I’ve heard of folks moving back home because they were struck with misfortunes like terrible medical issues or losing a job. I get it. Times are tough, and at some point, everyone needs a lifeline thrown their way.
But 30-year-old Michael Rotondo from Camillus, New York has pushed far beyond “I need a place to crash” all the way through the major mooch stage, landing him squarely in a courtroom where a judge has ordered him to leave his parents’ house — where he has lived, rent-free, and apparently without helping out around the house, for the better part of eight years.
When I read this story, it was so hard for me to not to be incredibly judgy. But with startling statistics on how many adults are moving back home, we might be seeing more weird stories like this in the news. In 2016, the Pew Research Center noted that for the first time in 130 years, there are more adults living at home with their parents than they are on their own or with a partner. The study saw that 32.1% of Americans aged 18 – 34 live with one or more parent, 31.6% cohabitate with a spouse or partner or roommate, 14% lived alone, and 22% were described as “other.”
Still, when many of us were younger, there was a lot of pressure to “fly the nest.” I remember a few weeks before college graduation, I sat next to a girlfriend who was clearly stressing out about it. She explained to me that in her family, once college is over, “the free ride is done.” Her parents made it explicitly clear to her that she would not be moving back home. I wasn’t worried about her, though. This girl was financially savvy, incredibly bright, and had smartly lined up a series of job interviews. Fast forward a couple of years and she was already a high-powered executive.
If you ask me, her parents did it right. They gave her everything she needed to succeed in life and taught her how to be resourceful when she lands on her hide. This is exactly how I’m raising my kids — because as much as I love them, they won’t be moving home as adults unless they sign a contract.
Granted, when my husband and I were just starting out, we moved in with his parents in order to save up to pay for a down payment on our current house. We stayed for a year, and in that time, we hoarded our money and found ourselves closing on our first house before we were 30. I was elated. But don’t be fooled. We didn’t get a free ride. While living with his parents, we contributed to everything from cleaning and yard work to cooking, paying bills, and groceries. We threw in for rent too but we still saved a ton of money. Mainly though, we were in a huge hurry to move out because we were too prideful to want to stay living with Mom and Dad.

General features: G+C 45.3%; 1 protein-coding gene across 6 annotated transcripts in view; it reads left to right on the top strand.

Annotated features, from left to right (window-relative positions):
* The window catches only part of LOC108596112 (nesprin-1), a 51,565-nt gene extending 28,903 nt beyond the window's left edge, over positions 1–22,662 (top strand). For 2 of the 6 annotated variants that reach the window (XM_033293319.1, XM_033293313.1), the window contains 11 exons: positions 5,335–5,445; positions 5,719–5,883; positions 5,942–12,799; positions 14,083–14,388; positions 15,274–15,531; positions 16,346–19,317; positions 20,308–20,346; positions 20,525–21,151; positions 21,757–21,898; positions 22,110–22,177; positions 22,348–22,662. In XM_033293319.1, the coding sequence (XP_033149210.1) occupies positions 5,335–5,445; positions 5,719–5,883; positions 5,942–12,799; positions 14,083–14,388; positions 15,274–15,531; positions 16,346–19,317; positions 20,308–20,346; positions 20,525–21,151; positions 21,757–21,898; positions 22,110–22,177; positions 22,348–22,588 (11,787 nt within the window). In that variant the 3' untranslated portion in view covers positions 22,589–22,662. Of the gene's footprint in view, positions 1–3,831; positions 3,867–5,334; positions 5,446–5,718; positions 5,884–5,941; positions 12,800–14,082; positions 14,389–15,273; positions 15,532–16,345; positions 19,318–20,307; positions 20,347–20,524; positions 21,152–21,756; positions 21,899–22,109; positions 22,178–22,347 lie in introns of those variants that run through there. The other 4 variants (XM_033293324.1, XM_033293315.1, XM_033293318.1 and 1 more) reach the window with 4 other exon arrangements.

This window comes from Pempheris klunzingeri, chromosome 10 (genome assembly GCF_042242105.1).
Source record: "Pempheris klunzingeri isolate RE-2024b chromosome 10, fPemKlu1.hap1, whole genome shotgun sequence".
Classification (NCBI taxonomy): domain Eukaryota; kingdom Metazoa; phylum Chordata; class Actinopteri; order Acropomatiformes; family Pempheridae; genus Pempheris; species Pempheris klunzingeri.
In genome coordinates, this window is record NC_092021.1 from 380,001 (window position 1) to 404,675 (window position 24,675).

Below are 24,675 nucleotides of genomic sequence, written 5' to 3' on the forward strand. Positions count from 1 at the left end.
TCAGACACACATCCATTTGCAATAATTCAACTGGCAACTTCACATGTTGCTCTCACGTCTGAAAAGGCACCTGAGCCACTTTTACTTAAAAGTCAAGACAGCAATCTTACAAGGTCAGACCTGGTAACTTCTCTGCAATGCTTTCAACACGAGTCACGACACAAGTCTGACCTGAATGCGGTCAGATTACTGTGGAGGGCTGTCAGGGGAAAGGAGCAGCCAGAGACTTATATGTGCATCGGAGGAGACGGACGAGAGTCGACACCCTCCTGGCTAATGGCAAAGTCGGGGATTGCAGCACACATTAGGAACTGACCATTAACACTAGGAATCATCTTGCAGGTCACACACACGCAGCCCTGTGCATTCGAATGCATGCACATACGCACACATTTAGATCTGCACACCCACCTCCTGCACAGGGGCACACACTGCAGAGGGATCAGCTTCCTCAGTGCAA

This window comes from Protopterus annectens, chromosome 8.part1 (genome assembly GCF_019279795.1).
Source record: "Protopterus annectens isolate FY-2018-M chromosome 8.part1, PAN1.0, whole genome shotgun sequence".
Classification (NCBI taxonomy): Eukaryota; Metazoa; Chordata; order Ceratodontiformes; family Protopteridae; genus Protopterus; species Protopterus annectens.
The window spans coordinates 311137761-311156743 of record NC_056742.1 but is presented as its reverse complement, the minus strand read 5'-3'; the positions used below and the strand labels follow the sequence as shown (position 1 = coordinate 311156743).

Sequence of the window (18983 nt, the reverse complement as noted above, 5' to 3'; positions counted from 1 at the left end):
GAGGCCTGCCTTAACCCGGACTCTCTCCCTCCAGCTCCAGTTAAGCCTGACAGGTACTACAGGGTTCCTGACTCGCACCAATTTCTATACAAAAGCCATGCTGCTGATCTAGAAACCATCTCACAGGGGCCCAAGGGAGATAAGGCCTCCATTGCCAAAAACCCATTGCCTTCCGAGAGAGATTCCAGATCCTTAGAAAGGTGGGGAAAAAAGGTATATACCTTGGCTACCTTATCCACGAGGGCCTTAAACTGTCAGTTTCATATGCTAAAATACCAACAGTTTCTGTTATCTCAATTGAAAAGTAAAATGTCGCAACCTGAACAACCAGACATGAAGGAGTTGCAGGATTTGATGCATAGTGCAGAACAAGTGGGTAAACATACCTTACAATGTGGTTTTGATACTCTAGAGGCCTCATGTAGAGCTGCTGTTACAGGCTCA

Our kids will get the same deal. At ages 8, 4, and 1, and we are already teaching them personal responsibility. By the time they each reach adulthood, we’ll expect them to have savings (since we’re the ones teaching them about money and handing out the allowances), financial literacy, and career goals with concrete steps.
But we’ll also give them an “out” if life totally knocks them off their feet. I would never turn away my child in a time of need — but that need better be due to something out of their control. Even then, if they do move back in, they’ll be signing a legal agreement that they will be moving the heck out within a reasonable amount of time.
It’s really easy to sit back and judge this Rotondo dude for mooching off his parents. I mean, c’mon, his story is rather extreme. It’s too bad, though, because I am sure that all the chatter online is making adults who do live at home with Mom and Dad feel maybe not so great. After all, not every adult who lands back home is a mooch.
Regardless, in my house, I’ll be working damn hard to make sure my kids never consider anything less than a tough work ethic, personal responsibility, and some pride.